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In his novel, Cry the beloved country, Alan Paton aptly describes the beauty and landscape of this province.:

“There is a lovely road that runs from Ixopo into the hills. These hills are grass-covered and rolling, and they are lovely beyond any singing of it. The road climbs seven miles into them, to Carisbrooke; and from there, if there is no mist, you look down on one of the fairest valleys of Africa. About you there is grass and bracken and you may hear the forlorn crying of the titihoya, one of the birds of the veld. Below you is the valley of the Umzimkulu, on its journey from the Drakensberg to the sea; and beyond and behind the river, great hill after great hill; and beyond and behind them, the mountains of Ingeli and East Griqualand. “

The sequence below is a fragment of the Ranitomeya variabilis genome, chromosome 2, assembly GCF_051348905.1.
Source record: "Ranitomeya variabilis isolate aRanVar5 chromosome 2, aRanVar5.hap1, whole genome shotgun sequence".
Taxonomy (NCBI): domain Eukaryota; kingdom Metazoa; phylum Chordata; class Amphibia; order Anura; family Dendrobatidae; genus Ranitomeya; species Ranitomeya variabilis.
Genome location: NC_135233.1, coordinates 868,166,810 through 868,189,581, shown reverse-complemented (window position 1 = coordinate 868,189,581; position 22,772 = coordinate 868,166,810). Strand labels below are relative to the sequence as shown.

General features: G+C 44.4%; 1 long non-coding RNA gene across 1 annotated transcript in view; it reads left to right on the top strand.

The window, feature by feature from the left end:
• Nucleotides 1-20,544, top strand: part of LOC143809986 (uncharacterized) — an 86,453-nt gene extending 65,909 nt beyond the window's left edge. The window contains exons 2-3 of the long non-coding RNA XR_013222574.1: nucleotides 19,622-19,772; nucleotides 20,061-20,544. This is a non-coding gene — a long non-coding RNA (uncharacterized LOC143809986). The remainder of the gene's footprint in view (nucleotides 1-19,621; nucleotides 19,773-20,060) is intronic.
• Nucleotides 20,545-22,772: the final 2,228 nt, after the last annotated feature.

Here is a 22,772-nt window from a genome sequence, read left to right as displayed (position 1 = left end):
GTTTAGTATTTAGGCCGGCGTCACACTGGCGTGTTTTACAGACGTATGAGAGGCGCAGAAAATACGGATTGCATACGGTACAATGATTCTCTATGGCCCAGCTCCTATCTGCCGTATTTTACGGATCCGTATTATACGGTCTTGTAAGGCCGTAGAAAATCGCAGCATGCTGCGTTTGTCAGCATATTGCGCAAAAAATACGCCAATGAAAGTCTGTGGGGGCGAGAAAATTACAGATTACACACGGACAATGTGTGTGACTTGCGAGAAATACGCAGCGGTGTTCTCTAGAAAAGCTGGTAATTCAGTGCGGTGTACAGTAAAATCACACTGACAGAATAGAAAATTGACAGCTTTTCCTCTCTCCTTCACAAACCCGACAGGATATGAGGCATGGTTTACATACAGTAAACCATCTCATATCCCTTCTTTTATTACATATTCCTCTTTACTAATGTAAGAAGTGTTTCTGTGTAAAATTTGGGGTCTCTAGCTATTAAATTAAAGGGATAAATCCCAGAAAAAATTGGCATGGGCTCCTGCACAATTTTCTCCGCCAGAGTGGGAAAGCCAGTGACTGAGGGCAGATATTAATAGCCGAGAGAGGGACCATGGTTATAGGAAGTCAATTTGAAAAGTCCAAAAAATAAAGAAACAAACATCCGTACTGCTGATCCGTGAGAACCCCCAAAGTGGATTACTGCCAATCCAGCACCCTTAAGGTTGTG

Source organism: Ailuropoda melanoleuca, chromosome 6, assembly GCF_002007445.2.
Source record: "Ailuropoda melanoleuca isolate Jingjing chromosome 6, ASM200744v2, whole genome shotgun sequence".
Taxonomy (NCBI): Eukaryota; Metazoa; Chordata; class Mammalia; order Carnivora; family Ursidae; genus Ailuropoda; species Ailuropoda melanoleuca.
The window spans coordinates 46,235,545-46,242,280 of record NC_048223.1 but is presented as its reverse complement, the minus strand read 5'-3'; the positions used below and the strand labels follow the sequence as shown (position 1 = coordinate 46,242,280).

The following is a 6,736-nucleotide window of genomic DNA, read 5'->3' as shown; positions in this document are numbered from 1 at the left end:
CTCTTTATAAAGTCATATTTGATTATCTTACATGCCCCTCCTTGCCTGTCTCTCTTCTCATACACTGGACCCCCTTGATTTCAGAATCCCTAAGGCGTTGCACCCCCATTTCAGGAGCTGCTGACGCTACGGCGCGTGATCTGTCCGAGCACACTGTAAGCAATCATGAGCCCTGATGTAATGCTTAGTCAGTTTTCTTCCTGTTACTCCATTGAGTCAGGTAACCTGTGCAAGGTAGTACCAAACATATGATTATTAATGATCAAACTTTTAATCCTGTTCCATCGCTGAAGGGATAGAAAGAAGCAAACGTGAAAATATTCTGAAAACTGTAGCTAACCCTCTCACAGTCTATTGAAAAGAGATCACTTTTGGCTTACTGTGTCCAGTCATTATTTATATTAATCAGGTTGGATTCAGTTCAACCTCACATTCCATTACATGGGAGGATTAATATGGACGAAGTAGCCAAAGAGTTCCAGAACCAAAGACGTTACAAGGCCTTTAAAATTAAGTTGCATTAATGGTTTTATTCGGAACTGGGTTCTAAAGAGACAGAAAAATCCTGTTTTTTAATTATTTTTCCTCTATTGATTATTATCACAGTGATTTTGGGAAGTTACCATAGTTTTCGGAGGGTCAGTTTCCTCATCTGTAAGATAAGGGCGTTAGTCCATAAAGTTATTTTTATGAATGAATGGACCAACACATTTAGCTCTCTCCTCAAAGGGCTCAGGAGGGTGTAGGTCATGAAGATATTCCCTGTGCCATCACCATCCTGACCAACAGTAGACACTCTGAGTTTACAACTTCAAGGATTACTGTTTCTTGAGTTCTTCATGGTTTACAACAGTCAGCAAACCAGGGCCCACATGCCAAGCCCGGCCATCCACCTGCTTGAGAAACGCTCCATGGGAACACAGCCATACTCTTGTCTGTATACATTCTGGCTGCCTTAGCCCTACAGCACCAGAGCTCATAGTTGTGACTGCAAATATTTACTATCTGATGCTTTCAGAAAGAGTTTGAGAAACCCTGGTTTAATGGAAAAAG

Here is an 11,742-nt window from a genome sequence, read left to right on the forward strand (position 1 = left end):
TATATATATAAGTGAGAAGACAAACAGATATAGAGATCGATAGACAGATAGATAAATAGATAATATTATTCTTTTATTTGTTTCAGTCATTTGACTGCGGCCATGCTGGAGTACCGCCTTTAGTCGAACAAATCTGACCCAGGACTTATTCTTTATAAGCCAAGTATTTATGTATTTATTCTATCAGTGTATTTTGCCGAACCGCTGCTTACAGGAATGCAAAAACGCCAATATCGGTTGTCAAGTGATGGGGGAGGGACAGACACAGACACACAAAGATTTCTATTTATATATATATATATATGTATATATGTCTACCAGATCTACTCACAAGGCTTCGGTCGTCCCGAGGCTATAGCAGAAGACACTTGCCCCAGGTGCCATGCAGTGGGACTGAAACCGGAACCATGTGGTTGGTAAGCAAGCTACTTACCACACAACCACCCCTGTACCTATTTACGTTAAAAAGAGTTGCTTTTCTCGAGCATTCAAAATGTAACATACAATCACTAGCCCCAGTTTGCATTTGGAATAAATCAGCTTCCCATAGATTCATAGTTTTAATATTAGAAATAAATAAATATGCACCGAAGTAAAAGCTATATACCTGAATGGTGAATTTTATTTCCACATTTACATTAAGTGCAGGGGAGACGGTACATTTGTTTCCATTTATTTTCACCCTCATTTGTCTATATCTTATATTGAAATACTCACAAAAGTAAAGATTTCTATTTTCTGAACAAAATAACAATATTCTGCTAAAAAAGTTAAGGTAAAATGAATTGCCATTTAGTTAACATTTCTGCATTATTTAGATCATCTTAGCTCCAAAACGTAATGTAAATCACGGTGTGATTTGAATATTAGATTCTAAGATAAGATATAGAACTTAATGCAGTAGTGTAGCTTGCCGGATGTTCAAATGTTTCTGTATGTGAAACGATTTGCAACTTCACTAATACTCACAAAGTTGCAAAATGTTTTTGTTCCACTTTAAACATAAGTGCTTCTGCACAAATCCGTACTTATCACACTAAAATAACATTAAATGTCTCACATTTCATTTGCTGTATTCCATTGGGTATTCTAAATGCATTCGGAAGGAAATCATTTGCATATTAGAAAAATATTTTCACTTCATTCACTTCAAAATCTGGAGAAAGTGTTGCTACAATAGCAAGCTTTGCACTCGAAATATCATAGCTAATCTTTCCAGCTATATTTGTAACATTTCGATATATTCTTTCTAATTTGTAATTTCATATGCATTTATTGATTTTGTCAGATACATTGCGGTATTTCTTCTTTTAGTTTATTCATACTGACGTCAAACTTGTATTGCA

KwaZulu-Natal, is also known as the “Land of the Zulu”, the “Garden Province” with lush, green, rolling hills and commonly abbreviated to “KZN”. KwaZulu means “Place of the people of heaven” and Natal, is derived from the name bestowed by the Portuguese explorer, Vasco da Gama, meaning “Christmas” .

In the 1830s, the southern part was called Natalia, the name of a Boer Republic that was short lived. When it came under British control, it was known as the British Colony of Natal in the 1940s. To the north was the Kingdom of Zululand, which remained independent until 1879, where after it was also annexed by the British.

Before 1994, it was known as the Province of Natal, one of the four provinces of the Union and then the Republic of South Africa. Today, it also includes all the territory of the previous Bantustan, KwaZulu, created under the Apartheid regime.

It is located along the shoreline of the Indian ocean, with the warm Mozambique current, making it a very popular holiday destination in the country, with its sandy beaches and warm water.

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